In Verona, children don’t leave letters by the fireplace for Father Christmas, but for Santa Lucia – the patron saint of the blind. She visits on the 12th December with gifts for the good, coal for the bad, and for the nosy, a fistful of ash thrown in the eyes. The girl I look after confessed that she is always a little scared that night.
Yet, this saint has captured the hearts of the Veronese. I’ve watched a full-grown man well up while trying to explain her importance to the city, his stories marred by the bleary inaccuracies of nostalgia. Verona’s love of Santa Lucia is unmatched (apart from in Syracuse where she is their patron saint), and she will be welcomed this year as she always is – with a sprawling Christmas market in Piazza Bra and a flurry of fried, sugary treats.
But as the children count down the days until her arrival, I’m left counting down the days until I leave: six to be exact. I’m going to miss dear old Verona. It’s a city that has warmed, inspired and amused me, even during those moments where I’ve thought “what the hell am I doing here?” (and there have been a few).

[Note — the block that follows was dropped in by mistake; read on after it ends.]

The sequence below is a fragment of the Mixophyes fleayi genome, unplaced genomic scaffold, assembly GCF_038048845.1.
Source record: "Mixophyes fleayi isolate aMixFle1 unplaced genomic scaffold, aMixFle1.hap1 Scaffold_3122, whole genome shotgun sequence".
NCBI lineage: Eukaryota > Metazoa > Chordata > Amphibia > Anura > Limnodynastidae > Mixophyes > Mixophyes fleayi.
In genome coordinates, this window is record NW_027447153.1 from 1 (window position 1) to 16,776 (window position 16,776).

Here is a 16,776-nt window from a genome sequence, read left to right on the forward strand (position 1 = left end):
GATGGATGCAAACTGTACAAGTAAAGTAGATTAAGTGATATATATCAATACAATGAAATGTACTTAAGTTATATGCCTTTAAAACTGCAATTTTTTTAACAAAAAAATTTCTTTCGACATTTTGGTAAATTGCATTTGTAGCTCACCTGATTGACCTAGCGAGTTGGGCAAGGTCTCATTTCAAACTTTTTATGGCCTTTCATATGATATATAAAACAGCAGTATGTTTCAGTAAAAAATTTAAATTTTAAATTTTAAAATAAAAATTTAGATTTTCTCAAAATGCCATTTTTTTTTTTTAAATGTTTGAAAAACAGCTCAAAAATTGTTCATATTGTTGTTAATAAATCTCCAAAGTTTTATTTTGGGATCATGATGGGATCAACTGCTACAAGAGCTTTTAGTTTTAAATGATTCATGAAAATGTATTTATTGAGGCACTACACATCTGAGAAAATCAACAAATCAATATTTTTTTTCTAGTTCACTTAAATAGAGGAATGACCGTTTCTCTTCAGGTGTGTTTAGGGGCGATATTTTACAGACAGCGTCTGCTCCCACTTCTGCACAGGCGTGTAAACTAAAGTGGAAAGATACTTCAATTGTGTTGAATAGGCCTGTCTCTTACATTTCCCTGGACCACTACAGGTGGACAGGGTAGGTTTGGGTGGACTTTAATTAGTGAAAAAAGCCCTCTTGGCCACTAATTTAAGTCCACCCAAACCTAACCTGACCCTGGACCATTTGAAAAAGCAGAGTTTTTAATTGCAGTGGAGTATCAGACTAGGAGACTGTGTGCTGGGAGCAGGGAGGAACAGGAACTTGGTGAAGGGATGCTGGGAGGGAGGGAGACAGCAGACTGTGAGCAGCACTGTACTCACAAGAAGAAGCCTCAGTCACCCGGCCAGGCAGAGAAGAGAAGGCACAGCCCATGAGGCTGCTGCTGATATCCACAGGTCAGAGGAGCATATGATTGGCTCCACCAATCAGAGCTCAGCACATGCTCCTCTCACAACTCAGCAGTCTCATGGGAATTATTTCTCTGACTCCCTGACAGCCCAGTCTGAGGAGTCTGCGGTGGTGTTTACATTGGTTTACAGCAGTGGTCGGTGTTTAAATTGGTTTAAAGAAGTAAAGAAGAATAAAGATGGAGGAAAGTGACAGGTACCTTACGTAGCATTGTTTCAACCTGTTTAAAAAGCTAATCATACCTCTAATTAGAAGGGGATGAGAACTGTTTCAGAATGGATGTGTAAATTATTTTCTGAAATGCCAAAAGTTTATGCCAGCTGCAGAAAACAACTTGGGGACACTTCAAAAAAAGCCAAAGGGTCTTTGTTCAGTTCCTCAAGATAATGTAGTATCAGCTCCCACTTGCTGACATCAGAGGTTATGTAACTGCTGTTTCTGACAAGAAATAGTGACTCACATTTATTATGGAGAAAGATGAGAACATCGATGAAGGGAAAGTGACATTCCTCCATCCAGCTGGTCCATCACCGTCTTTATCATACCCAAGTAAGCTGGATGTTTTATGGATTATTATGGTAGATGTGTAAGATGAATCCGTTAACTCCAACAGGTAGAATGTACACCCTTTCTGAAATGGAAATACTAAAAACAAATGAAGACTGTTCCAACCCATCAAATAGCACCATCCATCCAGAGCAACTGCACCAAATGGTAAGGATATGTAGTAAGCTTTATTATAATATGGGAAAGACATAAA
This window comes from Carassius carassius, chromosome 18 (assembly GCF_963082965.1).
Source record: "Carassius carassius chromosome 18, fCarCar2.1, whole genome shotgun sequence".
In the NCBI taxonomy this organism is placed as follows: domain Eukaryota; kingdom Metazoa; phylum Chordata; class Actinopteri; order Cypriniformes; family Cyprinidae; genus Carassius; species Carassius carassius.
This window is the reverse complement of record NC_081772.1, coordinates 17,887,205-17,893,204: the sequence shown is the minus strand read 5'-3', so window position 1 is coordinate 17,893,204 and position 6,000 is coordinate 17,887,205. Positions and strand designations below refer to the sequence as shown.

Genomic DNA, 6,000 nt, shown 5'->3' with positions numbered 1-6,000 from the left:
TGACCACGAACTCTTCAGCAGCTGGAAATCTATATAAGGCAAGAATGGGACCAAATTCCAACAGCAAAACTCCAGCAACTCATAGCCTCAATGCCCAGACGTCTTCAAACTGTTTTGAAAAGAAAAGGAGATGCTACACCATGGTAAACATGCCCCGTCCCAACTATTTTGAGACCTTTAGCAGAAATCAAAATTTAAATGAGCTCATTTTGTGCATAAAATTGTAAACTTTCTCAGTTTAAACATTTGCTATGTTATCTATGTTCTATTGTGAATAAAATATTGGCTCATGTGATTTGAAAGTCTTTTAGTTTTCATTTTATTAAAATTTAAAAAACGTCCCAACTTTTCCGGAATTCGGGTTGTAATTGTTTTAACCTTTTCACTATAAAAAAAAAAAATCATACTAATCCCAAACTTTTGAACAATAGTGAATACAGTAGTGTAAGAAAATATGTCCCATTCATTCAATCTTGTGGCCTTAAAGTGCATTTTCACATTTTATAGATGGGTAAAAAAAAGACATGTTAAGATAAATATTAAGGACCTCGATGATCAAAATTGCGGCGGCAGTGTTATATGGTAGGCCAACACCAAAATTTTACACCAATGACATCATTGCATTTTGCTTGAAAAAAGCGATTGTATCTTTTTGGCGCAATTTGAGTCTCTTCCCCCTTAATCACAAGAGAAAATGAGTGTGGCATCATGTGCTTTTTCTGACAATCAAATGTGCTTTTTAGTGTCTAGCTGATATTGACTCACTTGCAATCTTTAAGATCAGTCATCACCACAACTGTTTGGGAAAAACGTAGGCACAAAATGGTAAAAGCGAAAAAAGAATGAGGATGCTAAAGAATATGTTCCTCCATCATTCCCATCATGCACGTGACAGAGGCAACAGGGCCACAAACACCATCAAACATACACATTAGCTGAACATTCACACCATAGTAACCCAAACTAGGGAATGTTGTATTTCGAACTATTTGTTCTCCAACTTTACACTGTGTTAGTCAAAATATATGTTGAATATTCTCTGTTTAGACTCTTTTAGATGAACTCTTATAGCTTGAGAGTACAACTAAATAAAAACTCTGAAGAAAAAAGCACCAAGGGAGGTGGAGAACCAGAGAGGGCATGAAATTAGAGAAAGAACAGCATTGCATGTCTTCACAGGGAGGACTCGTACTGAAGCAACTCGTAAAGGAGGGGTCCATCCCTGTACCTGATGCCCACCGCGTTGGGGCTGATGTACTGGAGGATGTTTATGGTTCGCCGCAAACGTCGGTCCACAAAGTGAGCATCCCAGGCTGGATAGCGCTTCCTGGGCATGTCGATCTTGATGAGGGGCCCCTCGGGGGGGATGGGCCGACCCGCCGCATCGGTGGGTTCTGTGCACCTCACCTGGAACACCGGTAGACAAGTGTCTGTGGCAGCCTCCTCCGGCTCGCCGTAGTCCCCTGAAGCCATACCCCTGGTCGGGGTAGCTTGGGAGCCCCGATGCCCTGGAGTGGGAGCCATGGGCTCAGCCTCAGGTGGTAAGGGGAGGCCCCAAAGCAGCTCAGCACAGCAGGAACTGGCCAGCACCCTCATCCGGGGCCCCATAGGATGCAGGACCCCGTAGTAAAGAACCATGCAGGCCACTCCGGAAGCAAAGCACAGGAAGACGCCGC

On Sunday, while sitting by the Arena, a hot, sugary fritelle calde in one hand and a mulled wine in the other, I noticed the most glorious collage of activity. A woman cycled past me, half a dozen purple heads of radicchio poking out of her front basket, Two young monks followed, swaddled in the obligatory Italian puffer jackets (the ones that make everybody look like a slightly more attractive version of the Michelin man), their brown robes poking out the bottom. Meanwhile, one of Verona’s many tiny dogs took offence to a Roman gladiator posing with tourists outside the Arena. A chorus of yapping thus accompanied the music of a nearby orchestra, and suddenly Verona seemed irresistibly alive.
As I watched, lemony sugar dusting my lips, I smiled. This is the Verona I’ll miss.